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I have a class (Class A) which contains objects of type Class B. Class B has three subclasses.

Should Class B actually be an interface and then I can draw an aggregation association between the interface and Class A (and the three subclasses implement the interface)

or

Should Class B, be an actual Class, have 3 sub-classes and all four of the classes (Class B + 3 subclasses) implement the interface (through Class B)?

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2 Answers

up vote 1 down vote accepted

I would say to ask yourself these questions: 1. Would you ever create an instance of Class B? If yes, then it should be a regular class. If not, 2. Should class B contain any functionality that the derived classes should be able to use? If yes you should create an abstract class that the other classes inherit, if no, make it an interface.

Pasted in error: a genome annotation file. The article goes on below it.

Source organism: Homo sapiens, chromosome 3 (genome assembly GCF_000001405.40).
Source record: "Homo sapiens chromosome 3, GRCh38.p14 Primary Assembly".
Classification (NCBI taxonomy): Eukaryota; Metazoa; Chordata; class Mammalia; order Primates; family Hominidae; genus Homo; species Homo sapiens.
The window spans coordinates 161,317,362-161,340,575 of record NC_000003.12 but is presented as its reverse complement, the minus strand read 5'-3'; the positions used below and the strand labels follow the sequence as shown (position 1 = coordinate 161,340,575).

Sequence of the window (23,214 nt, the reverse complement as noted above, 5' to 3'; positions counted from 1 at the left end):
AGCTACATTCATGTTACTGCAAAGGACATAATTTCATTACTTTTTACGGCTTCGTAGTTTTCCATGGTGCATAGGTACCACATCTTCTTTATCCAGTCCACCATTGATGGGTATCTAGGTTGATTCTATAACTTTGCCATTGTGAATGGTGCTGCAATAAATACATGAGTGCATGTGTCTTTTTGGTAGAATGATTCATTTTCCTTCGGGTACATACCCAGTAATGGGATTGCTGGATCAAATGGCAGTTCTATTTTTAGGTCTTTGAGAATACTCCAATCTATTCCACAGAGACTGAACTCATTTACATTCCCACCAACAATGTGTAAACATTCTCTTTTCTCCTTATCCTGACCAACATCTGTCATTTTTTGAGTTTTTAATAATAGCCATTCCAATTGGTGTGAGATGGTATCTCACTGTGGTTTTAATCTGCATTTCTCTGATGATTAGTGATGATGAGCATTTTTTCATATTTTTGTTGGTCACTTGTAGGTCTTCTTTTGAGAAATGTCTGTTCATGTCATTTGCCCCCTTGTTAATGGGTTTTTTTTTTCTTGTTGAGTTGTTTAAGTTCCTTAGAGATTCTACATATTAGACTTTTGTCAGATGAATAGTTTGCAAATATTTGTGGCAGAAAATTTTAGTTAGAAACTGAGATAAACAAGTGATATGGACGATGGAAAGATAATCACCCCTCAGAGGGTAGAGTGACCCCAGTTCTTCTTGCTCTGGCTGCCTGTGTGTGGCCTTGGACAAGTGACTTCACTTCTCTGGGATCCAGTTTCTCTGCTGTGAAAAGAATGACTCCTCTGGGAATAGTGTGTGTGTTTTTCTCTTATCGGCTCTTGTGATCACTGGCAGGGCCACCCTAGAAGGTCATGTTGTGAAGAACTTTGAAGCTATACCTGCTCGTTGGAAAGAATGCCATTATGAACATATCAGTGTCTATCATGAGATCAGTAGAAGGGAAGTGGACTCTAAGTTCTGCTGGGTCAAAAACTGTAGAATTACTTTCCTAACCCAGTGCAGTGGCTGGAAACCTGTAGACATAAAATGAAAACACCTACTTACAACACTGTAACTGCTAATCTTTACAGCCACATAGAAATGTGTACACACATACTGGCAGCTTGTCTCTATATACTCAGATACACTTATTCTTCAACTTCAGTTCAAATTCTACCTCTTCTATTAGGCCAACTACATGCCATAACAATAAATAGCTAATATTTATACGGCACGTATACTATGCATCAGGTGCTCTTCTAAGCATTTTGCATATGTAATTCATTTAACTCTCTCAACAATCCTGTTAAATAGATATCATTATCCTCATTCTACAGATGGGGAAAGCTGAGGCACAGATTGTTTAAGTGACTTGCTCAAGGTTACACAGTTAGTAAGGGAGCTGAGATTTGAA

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So if I opt for the latter interface option, then I can still draw an aggregation association between Class A and the interface? –  Jean Jul 22 '11 at 11:04
    
Yes, you should be able to do that. Observe though that I'm a C# programmer so depending on the language you use it might be different. –  Emil Badh Jul 22 '11 at 12:25
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If Class A contains objects of type Class B that means that Class B is instantiated, therefore it can't be an interface.

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Not entirely true. They could be instantiated as the subclasses but referenced as the interface types. –  Emil Badh Jul 22 '11 at 11:00
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